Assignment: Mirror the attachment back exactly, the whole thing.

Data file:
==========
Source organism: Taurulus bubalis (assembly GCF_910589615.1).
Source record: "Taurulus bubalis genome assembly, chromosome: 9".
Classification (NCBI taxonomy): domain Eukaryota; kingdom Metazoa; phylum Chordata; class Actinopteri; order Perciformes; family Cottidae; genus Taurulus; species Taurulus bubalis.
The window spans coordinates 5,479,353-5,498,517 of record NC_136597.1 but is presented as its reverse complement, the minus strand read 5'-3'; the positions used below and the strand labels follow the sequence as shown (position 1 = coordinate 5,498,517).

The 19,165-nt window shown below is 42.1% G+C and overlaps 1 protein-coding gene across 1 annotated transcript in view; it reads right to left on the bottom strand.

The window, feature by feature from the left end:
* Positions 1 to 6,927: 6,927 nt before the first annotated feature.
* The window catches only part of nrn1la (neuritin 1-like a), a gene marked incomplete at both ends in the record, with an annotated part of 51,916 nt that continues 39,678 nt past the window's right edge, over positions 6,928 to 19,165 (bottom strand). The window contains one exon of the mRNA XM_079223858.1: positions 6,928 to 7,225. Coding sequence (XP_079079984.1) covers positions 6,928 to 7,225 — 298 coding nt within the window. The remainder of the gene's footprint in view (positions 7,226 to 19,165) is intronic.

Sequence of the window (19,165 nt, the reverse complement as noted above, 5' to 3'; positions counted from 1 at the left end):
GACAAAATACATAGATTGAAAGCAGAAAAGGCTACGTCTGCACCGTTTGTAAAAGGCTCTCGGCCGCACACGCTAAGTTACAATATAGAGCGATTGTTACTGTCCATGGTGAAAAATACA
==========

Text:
Source organism: Taurulus bubalis (assembly GCF_910589615.1).
Source record: "Taurulus bubalis genome assembly, chromosome: 9".
Classification (NCBI taxonomy): domain Eukaryota; kingdom Metazoa; phylum Chordata; class Actinopteri; order Perciformes; family Cottidae; genus Taurulus; species Taurulus bubalis.
The window spans coordinates 5,479,353-5,498,517 of record NC_136597.1 but is presented as its reverse complement, the minus strand read 5'-3'; the positions used below and the strand labels follow the sequence as shown (position 1 = coordinate 5,498,517).

The 19,165-nt window shown below is 42.1% G+C and overlaps 1 protein-coding gene across 1 annotated transcript in view; it reads right to left on the bottom strand.

The window, feature by feature from the left end:
* Positions 1 to 6,927: 6,927 nt before the first annotated feature.
* The window catches only part of nrn1la (neuritin 1-like a), a gene marked incomplete at both ends in the record, with an annotated part of 51,916 nt that continues 39,678 nt past the window's right edge, over positions 6,928 to 19,165 (bottom strand). The window contains one exon of the mRNA XM_079223858.1: positions 6,928 to 7,225. Coding sequence (XP_079079984.1) covers positions 6,928 to 7,225 — 298 coding nt within the window. The remainder of the gene's footprint in view (positions 7,226 to 19,165) is intronic.

Sequence of the window (19,165 nt, the reverse complement as noted above, 5' to 3'; positions counted from 1 at the left end):
GACAAAATACATAGATTGAAAGCAGAAAAGGCTACGTCTGCACCGTTTGTAAAAGGCTCTCGGCCGCACACGCTAAGTTACAATATAGAGCGATTGTTACTGTCCATGGTGAAAAATACA